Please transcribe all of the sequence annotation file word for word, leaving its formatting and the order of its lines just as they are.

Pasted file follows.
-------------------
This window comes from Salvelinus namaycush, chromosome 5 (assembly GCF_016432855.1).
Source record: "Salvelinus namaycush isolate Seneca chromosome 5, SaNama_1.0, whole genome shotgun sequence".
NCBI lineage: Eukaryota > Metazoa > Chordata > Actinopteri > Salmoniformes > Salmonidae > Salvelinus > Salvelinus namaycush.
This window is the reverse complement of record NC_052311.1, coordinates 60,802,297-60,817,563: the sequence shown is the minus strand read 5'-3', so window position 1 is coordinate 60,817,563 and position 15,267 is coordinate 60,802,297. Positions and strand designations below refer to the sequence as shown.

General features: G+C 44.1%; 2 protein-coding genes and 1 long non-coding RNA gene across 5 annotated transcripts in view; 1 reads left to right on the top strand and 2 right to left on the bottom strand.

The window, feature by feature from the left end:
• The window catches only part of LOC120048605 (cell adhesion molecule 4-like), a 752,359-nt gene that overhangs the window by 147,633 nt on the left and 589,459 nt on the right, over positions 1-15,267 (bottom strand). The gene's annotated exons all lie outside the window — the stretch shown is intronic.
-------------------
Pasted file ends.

This window comes from Salvelinus namaycush, chromosome 5 (assembly GCF_016432855.1).
Source record: "Salvelinus namaycush isolate Seneca chromosome 5, SaNama_1.0, whole genome shotgun sequence".
NCBI lineage: Eukaryota > Metazoa > Chordata > Actinopteri > Salmoniformes > Salmonidae > Salvelinus > Salvelinus namaycush.
This window is the reverse complement of record NC_052311.1, coordinates 60,802,297-60,817,563: the sequence shown is the minus strand read 5'-3', so window position 1 is coordinate 60,817,563 and position 15,267 is coordinate 60,802,297. Positions and strand designations below refer to the sequence as shown.

General features: G+C 44.1%; 2 protein-coding genes and 1 long non-coding RNA gene across 5 annotated transcripts in view; 1 reads left to right on the top strand and 2 right to left on the bottom strand.

The window, feature by feature from the left end:
• The window catches only part of LOC120048605 (cell adhesion molecule 4-like), a 752,359-nt gene that overhangs the window by 147,633 nt on the left and 589,459 nt on the right, over positions 1-15,267 (bottom strand). The gene's annotated exons all lie outside the window — the stretch shown is intronic.